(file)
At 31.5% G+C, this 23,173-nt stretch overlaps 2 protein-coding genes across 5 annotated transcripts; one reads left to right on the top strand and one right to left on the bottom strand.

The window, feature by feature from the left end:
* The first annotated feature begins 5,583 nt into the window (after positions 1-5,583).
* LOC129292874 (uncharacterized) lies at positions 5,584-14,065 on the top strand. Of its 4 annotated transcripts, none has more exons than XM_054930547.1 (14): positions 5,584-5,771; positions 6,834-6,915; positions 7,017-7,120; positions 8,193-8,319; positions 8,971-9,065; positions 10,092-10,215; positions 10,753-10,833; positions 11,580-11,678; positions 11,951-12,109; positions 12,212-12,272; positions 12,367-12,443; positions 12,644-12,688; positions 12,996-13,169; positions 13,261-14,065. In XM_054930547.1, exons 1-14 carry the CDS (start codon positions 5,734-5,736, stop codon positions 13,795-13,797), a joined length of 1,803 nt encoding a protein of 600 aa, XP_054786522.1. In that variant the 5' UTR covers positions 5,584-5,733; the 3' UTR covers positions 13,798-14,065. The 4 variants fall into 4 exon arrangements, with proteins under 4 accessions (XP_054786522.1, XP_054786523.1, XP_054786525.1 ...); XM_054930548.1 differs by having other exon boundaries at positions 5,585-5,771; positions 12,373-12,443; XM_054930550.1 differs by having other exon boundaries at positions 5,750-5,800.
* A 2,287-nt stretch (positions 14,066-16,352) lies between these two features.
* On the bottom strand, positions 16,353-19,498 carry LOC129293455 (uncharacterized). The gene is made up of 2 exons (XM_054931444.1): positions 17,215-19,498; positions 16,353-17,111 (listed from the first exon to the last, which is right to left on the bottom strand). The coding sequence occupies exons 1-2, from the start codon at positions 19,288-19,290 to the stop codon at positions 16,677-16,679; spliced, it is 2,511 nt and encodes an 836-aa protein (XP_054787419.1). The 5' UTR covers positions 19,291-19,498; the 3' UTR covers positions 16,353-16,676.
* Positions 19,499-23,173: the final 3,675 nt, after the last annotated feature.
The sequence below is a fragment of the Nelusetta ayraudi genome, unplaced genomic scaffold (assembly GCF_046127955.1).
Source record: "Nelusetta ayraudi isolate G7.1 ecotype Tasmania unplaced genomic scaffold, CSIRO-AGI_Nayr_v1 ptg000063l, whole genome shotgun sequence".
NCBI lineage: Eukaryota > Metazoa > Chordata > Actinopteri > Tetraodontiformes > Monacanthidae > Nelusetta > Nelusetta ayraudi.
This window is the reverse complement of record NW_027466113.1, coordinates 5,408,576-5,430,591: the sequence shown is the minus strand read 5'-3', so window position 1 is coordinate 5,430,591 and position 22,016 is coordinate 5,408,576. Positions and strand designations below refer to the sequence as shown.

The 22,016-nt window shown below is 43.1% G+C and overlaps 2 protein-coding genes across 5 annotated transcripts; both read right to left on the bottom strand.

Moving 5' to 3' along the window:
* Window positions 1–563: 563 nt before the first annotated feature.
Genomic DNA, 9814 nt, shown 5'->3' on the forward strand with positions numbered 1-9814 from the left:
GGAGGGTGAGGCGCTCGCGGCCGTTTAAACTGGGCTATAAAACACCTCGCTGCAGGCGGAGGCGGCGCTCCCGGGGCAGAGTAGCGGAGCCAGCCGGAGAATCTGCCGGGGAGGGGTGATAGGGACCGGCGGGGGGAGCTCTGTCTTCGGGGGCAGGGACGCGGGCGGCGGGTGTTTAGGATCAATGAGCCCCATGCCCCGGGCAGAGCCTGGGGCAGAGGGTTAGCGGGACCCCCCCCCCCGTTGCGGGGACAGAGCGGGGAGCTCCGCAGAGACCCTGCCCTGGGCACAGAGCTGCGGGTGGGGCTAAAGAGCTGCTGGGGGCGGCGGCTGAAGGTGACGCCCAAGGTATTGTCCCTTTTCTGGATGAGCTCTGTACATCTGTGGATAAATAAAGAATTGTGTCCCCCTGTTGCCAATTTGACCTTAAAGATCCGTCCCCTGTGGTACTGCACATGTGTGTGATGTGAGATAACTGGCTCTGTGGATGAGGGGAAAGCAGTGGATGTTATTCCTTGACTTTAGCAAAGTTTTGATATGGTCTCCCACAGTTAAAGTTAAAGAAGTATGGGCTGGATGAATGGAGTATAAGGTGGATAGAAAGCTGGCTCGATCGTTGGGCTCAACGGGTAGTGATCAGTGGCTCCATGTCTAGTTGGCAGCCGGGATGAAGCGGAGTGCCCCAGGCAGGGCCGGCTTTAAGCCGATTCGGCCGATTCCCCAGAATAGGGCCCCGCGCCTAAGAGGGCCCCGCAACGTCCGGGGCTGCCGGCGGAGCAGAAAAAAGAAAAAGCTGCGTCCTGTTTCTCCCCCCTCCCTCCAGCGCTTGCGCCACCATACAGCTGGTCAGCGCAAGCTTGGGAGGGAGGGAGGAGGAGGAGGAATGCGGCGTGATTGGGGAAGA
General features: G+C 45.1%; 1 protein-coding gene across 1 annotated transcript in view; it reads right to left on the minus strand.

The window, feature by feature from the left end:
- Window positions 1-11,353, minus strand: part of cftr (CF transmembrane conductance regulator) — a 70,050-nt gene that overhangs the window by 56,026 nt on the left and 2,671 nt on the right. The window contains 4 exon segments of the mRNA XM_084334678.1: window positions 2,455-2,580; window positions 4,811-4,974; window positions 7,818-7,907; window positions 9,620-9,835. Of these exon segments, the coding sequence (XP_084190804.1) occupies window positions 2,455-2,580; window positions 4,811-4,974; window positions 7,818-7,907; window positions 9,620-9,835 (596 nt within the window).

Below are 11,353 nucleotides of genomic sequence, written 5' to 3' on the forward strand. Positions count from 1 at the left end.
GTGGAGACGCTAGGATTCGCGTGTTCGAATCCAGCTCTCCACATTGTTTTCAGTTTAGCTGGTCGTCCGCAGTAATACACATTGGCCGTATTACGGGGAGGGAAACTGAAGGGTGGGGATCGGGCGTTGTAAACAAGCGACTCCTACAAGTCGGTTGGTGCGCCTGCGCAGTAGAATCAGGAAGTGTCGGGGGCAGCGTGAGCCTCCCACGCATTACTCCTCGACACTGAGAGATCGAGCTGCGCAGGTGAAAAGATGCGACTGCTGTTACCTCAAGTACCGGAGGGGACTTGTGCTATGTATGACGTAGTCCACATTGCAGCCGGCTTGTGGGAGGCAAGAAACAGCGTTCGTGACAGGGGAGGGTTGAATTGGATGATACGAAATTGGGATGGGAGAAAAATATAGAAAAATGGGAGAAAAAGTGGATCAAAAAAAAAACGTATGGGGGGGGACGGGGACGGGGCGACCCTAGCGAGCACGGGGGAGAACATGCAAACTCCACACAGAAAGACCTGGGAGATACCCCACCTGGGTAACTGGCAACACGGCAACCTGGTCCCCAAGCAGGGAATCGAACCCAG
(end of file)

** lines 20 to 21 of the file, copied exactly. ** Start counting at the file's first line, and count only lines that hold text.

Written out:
Below are 11,353 nucleotides of genomic sequence, written 5' to 3' on the forward strand. Positions count from 1 at the left end.
GTGGAGACGCTAGGATTCGCGTGTTCGAATCCAGCTCTCCACATTGTTTTCAGTTTAGCTGGTCGTCCGCAGTAATACACATTGGCCGTATTACGGGGAGGGAAACTGAAGGGTGGGGATCGGGCGTTGTAAACAAGCGACTCCTACAAGTCGGTTGGTGCGCCTGCGCAGTAGAATCAGGAAGTGTCGGGGGCAGCGTGAGCCTCCCACGCATTACTCCTCGACACTGAGAGATCGAGCTGCGCAGGTGAAAAGATGCGACTGCTGTTACCTCAAGTACCGGAGGGGACTTGTGCTATGTATGACGTAGTCCACATTGCAGCCGGCTTGTGGGAGGCAAGAAACAGCGTTCGTGACAGGGGAGGGTTGAATTGGATGATACGAAATTGGGATGGGAGAAAAATATAGAAAAATGGGAGAAAAAGTGGATCAAAAAAAAAACGTATGGGGGGGGACGGGGACGGGGCGACCCTAGCGAGCACGGGGGAGAACATGCAAACTCCACACAGAAAGACCTGGGAGATACCCCACCTGGGTAACTGGCAACACGGCAACCTGGTCCCCAAGCAGGGAATCGAACCCAG